Boat insurance can be confusing. Boats may be insured for various coverage – in various ways – with various companies. Boat owners need to take the time to question and understand the insurance they are purchasing. In most cases, boat values (even small boats) are in the thousands of dollars. A few dollars saved on an insurance policy could jeopardize needed coverage. If your agent cannot thoroughly explain the coverage, ask to speak to a company representative who can interpret the small print.
Boat owners should be aware of several aspects of boat policy coverage. Most, if not all, policies state, “It is the responsibility of the owner to immediately take all necessary action to protect the property from further damage when his boat is in peril.” I have encountered insurance companies that would not cover the expense of recovery of a vessel because the vessel itself was not damaged. The insurance companies did not consider the fact that had the owner not taken protective action the vessel could have been a total loss.
A service often questioned is removal from grounding. Some companies refer to removal from a hard grounding as towing. Towing could actually severely damage a grounded vessel. Others interpret, as they should, a hard grounding as salvage. To avoid further damage, special action is required.
In most cases of wreck removal, a vessel owner is held responsible for the removal of a wreck or any debris. Some insurance companies pay all the cost of wreck removal; others do not cover wreck removal at all. Some may pay off a total loss claim on the boat but leave an owner responsible for the removal or any further liability caused by a wreck.
If a wreck breaks up and its debris floats in the path of another vessel, causing damage to that vessel, liability can be extreme. In recent years, towing coverage has been added to most policies (usually to the nearest harbor). You need to carefully check your policy, however, because some companies offer no coverage for towing, especially for small boats.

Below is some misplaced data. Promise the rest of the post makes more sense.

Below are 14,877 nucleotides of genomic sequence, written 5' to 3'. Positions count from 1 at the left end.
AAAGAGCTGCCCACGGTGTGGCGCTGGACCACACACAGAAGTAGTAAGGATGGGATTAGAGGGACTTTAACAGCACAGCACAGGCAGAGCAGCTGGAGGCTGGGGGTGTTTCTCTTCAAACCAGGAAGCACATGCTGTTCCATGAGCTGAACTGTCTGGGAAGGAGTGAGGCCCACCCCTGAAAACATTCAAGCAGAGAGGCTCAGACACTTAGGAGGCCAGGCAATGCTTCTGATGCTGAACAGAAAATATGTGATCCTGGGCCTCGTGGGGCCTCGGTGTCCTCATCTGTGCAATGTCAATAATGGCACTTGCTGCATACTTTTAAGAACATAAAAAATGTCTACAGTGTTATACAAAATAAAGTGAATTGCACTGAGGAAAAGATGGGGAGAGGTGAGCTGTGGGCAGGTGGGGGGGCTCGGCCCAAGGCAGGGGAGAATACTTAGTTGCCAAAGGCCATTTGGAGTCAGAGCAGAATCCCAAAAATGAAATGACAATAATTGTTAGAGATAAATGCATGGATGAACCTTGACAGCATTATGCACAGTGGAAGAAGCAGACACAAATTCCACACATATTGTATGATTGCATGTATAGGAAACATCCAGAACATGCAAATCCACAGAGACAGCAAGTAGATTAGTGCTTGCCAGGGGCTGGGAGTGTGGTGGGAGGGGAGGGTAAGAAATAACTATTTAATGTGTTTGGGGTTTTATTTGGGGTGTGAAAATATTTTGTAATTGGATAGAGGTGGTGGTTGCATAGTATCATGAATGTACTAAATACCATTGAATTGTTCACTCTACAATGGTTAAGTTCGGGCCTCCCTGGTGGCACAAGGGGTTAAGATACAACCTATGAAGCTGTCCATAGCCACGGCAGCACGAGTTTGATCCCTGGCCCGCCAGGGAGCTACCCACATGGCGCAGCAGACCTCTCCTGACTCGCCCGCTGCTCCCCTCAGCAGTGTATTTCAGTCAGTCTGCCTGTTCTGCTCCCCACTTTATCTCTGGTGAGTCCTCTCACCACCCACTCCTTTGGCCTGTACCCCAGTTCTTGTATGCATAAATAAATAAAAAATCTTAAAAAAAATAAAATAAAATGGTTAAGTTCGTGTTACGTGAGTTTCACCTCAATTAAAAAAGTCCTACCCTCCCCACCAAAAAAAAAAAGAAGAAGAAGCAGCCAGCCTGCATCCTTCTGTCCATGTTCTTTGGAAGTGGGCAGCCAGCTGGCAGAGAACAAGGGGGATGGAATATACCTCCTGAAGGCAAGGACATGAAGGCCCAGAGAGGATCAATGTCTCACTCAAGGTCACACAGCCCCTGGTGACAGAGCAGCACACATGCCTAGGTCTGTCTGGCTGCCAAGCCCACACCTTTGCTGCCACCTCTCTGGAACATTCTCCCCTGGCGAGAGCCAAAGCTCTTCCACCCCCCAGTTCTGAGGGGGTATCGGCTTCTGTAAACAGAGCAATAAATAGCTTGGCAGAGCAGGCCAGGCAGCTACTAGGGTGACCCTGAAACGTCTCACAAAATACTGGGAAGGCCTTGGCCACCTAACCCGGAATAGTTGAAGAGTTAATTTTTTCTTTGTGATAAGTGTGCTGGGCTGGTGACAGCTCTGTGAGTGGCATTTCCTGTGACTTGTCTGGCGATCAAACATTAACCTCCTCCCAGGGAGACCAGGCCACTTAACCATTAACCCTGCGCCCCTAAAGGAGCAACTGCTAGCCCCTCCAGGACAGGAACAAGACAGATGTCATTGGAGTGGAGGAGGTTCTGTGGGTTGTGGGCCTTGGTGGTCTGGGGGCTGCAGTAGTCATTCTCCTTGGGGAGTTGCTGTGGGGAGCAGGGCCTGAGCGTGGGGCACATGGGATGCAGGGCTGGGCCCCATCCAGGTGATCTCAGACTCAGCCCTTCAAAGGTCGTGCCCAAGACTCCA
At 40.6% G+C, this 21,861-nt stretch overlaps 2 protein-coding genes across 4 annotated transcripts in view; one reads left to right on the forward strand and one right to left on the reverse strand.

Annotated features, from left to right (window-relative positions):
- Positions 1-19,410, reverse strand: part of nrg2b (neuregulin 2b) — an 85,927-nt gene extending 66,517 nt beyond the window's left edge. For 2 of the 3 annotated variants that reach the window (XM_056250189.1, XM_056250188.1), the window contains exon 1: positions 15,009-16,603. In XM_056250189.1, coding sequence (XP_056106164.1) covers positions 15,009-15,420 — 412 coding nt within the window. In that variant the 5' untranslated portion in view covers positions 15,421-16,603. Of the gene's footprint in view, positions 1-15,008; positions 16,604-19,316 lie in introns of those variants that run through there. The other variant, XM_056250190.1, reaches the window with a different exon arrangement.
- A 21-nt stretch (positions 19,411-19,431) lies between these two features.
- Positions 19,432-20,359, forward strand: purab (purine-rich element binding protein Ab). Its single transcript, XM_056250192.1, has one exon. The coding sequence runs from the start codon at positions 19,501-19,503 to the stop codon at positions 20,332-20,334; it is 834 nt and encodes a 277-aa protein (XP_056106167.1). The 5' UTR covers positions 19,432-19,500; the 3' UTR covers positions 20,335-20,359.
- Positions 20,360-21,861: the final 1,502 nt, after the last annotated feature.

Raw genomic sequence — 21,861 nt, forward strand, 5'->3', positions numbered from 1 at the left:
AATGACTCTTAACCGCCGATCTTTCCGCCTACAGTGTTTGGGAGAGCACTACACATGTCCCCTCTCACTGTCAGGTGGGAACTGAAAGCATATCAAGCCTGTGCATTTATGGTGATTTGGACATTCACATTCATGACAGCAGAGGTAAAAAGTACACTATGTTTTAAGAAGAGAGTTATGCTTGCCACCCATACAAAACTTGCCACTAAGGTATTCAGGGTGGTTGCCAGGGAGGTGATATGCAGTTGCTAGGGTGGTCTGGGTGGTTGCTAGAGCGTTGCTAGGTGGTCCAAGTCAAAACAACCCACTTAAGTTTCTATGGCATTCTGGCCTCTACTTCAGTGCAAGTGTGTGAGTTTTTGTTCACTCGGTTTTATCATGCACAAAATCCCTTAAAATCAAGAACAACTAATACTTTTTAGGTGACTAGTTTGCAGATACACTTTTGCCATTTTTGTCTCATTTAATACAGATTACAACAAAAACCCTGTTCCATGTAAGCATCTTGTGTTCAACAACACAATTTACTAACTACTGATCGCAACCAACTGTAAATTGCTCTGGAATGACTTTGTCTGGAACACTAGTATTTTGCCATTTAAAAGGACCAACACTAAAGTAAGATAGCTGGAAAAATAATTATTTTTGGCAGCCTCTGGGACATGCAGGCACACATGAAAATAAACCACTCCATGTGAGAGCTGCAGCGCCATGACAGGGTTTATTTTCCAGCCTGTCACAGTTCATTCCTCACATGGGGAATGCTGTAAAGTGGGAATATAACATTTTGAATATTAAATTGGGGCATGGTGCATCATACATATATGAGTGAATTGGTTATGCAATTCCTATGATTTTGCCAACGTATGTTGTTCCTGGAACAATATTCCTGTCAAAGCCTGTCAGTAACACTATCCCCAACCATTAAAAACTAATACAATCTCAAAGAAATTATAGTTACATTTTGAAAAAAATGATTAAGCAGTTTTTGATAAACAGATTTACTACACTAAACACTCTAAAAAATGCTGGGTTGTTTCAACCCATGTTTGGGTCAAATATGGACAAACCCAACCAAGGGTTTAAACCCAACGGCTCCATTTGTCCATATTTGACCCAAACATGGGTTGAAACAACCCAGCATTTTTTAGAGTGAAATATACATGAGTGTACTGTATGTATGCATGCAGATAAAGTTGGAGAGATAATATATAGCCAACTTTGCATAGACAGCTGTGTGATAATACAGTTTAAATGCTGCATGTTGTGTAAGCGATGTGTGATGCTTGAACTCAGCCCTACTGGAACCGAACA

Towing coverage is important, because the Coast Guard no longer offers assistance towing if there is no danger to lives or property. The cost of towing by a commercial tower averages $100 to $150 per hour from the time the tow gets under way until the tow boat returns to its dock (port to port).
Marine insurance coverage involves many other variables. Only too often, the insured has no idea what coverage they have until a claim occurs and it’s too late to change.
Insurance coverage is not an item you should skimp on. Pennies saved on a cheap policy could cost you your boat if you encounter a major claim. In addition, you could be left with a big bill to add to your problems.
If you own a high-priced vessel, even though it’s only a runabout, it would be wiser to purchase a yacht policy. Avoid adding it to your homeowners insurance.
Always Check Your Marine Policy for These Riders:
Hull Coverage: Agreed Value vs. Actual Cash Value (AV vs. ACV). Fair market is the “Agreed Value” that the Boat insurance companies and you agree on. If you suffer hull loss, your payout is the agreed value without deduction for depreciation. Actual Cash Value will factor in depreciation at the time of loss before the payout so you will receive much less.
Protection & Indemnity (P-I) vs. Watercraft Liability: Protection and indemnity is the broadest coverage. It covers your hired crew, wreckage removal, and negligence – if your boat is unseaworthy, bodily injury and property damage. Coverage is from $100,000 to $1 million and even higher. Watercraft only covers bodily injury and property damage.
All Risk vs. Specified Perils: Unless it is specifically excluded on the policy, all risk coverage provides coverage for any loss. Only specific losses listed on the policy are covered with Specified Perils.
Navigation Limits: if you have a loss outside of the stated navigational limits on your policy your insurance coverage could be invalid. Figure out where you want to go and include it in your navigation limits coverage.
Deductible: Higher deductibles mean lower annual Boat insurance premiums. Consider Lower deductibles only for electronics, personal property, and tenders. Lay-Up Periods: If you’re a part time sailor, include longer lay-ups. This will lower your Boat insurance premium.
Other Coverage in a Boat insurance policy may include medical payments, personal effects, uninsured boater, and towing. Credits can also be given for completion of a boating safety course and of course, having safety equipment onboard your vessel.
Many boaters spend a lot of money on a boat, then they buy the cheapest insurance they can find thinking they won’t need it. They may feel secure, because they are well schooled on safe boating and proper navigation, but the unforeseen can happen and good insurance provides peace of mind as you enjoy your watercraft.
– Heartland Boating, March 2000